Routt County public health director resigns |

Routt County public health director resigns

Kari Dequine Harden / Steamboat Pilot & Today
Routt County and its municipalities allocated $2.2 million in federal relief funds to reimburse costs from the COVID-19 pandemic. The county plans to use most of its portion of the money to expand local public health services.
RJ Sangosti / The Denver Post

Kari Ladrow, Routt County director of public health, announced unexpectedly Monday she would be resigning her position — effective July 24 — in order to lead the Moffat County Public Health Department.

“I am excited to continue to serve the Moffat County community as the director, which I have been doing for two years now — first at Northwest Colorado Health as the public health director and then as part of the shared partnership with Routt County,” Ladrow said in an emailed statement. “My family and I will continue to be active and involved members of Routt County in the fight against COVID-19, and I am proud of the work that we, as a community, have accomplished so far. As a resident of our wonderful community, I look forward to Routt County executing on obtaining the adequate staffing resources to safely manage the pandemic. ”  

Ladrow has been leading both county departments since June 2019 after the state of Colorado informed the governments of Routt and Moffat counties that they needed to run their own health department as opposed to contracting out the role to Northwest Colorado Health, as was the previous arrangement.

Ladrow has been dividing her time between locations, spending 60% of her time in Routt County and 40% in Moffat County. She was a Routt County employee, contracted to Moffat.

Ladrow previously served as public health director for Northwest Colorado Health.

“I would like to express my gratitude to Kari Ladrow for her outstanding service to Routt County,” Commissioner Tim Corrigan said in a news release. “In just over a year, she built, almost from scratch, our public health department and developed it into the robust system it is now. Routt County citizens now have a public health department that will not only help us work through the COVID-19 pandemic but will serve our community for years to come,”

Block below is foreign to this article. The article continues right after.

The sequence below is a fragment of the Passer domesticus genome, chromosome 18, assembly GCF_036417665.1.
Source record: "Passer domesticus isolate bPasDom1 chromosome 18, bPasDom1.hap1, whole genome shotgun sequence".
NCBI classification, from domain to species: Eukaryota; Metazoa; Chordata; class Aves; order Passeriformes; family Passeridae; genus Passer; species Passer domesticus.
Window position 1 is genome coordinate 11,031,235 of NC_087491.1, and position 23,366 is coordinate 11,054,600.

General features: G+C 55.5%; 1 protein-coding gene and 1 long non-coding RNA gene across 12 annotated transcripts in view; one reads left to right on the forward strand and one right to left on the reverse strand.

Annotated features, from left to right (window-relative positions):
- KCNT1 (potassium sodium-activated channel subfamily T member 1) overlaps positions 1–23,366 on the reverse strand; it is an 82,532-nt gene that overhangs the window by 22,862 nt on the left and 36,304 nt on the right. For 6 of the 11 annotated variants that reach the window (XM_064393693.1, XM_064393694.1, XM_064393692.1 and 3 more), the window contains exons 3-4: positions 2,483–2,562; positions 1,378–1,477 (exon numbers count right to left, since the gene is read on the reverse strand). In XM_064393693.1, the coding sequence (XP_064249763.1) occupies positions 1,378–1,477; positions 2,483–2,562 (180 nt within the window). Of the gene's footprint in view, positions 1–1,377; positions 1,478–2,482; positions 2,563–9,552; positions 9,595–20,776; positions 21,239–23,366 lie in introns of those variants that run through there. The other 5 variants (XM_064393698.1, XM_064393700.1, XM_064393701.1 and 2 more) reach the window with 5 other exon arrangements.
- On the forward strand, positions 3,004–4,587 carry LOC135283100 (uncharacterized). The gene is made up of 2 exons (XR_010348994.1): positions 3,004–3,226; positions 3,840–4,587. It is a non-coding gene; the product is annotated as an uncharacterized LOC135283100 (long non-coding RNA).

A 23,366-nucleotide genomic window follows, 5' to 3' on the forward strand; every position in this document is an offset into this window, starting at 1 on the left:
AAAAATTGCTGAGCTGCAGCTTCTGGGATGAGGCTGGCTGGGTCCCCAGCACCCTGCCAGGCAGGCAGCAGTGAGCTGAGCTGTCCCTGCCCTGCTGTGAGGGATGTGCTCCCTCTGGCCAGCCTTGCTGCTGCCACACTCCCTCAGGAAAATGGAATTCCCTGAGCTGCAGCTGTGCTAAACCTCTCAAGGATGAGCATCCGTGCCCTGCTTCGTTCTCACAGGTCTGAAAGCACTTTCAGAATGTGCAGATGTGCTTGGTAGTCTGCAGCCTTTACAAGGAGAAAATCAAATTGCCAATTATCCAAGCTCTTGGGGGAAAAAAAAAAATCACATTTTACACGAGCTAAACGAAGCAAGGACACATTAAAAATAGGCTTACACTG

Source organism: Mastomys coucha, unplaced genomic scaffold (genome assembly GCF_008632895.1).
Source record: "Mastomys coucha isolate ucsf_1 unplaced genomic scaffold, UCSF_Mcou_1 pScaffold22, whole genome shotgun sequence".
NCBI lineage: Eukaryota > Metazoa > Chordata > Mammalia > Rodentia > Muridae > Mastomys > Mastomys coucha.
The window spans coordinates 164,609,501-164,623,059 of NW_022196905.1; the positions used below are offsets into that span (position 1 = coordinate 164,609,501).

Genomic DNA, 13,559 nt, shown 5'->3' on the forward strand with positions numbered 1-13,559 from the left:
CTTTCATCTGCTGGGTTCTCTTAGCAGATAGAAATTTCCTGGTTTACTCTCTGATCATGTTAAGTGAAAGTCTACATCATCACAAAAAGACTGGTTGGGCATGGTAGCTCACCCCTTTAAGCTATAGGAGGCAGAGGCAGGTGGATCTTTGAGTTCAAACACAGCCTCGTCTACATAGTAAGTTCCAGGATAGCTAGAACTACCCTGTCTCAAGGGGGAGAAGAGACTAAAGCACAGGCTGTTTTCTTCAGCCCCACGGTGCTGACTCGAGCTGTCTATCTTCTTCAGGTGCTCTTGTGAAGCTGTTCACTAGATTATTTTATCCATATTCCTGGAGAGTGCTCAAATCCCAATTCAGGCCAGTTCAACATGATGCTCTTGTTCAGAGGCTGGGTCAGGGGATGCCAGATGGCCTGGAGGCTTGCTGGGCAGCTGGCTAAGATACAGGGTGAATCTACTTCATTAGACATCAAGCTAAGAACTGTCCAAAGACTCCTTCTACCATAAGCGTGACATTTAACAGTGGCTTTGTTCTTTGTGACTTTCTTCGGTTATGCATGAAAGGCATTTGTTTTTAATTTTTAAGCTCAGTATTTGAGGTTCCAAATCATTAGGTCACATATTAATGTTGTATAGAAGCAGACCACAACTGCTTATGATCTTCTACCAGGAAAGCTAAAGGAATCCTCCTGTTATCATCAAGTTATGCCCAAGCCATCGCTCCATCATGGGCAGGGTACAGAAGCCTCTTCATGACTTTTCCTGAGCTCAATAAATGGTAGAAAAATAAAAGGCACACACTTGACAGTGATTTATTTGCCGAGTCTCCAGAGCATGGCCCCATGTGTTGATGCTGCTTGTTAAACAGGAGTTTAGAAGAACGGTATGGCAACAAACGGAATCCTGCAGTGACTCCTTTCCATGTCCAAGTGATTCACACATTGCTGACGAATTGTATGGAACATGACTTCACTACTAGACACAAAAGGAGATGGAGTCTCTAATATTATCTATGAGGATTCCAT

“We’re thankful to Kari for putting the public health department together, most especially during the trying time of a pandemic,” said Commissioner Doug Monger in the release.

The need for Routt County and Moffat County to each have their own public health director has long been evident, said Routt County Commissioner Beth Melton.

“Running a public health department in two counties is probably somewhat unreasonable in normal times. It is certainly unreasonable in a pandemic, and Kari made that clear.” Melton said. “We understood, and we’ve been working to resolve that as quickly as we could.”

The two counties had agreed to terminate the shared arrangement at the end of August. And it was primarily on Ladrow’s input that the county commissioners realized the arrangement wasn’t working, Melton said.

Before the pandemic, Routt County had two full-time equivalent employees — Ladrow, working part-time, a part-time administrative assistant and a full-time public health nurse.

After the pandemic started, the county made the assistant full time and contracted with a traveling nursing company. The county also is in the process of trying to hire an epidemiologist and a health educator.

“We are moving as quickly as we can to staff up,” Melton said.

Those two positions were advertised in Monday’s edition of Steamboat Pilot & Today, along with a contact tracer position at $23.50 an hour.

The county received approximately $1.5 million in allocated COVID-19-related funding from the state and federal governments. It is all provided on a reimbursement basis, Melton said.

Dividing her time between two counties, Ladrow has been working 70 to 80 hours per week.

“Kari has done a wonderful job managing a very challenging situation over the past year — building a brand-new department and then managing a pandemic,” Melton said in the release.

In adding staff to the department, Melton said the county is working to balance long-terms needs with short-term needs, and they were taking those recommendations from Ladrow .

“There are at least some permanent long-term needs that were only exacerbated by the pandemic,” Melton said. “In order to have a full public health department, you can’t do it with just two full-time employees. We all appreciate it is not enough.”

Melton said Monday’s news was a surprise, and the expectation had been that, in September, Ladrow would stay with Routt County and leave Moffat County.

“We are working quickly to figure out what can be done,” Melton said. “It’s possible we will have an interim solution. We certainly will not let bureaucracy get in the way of what is necessary to provide continuity for the community.”

Melton said the top qualifications she would look for in a new candidate would be strong expertise in public health, strong management skills and a dedication to the community.  The salary range is from $92,735 to $125,449.

Melton said the position was not posted as of Monday afternoon, but it is a top priority.

“These things happen,” Melton said. “It’s really unfortunate and a challenging time to have this kind of staff turnover, but we will figure it out.”

Support Local Journalism

Support Local Journalism

Readers around Craig and Moffat County make the Craig Press’ work possible. Your financial contribution supports our efforts to deliver quality, locally relevant journalism.

Now more than ever, your support is critical to help us keep our community informed about the evolving coronavirus pandemic and the impact it is having locally. Every contribution, however large or small, will make a difference.

Each donation will be used exclusively for the development and creation of increased news coverage.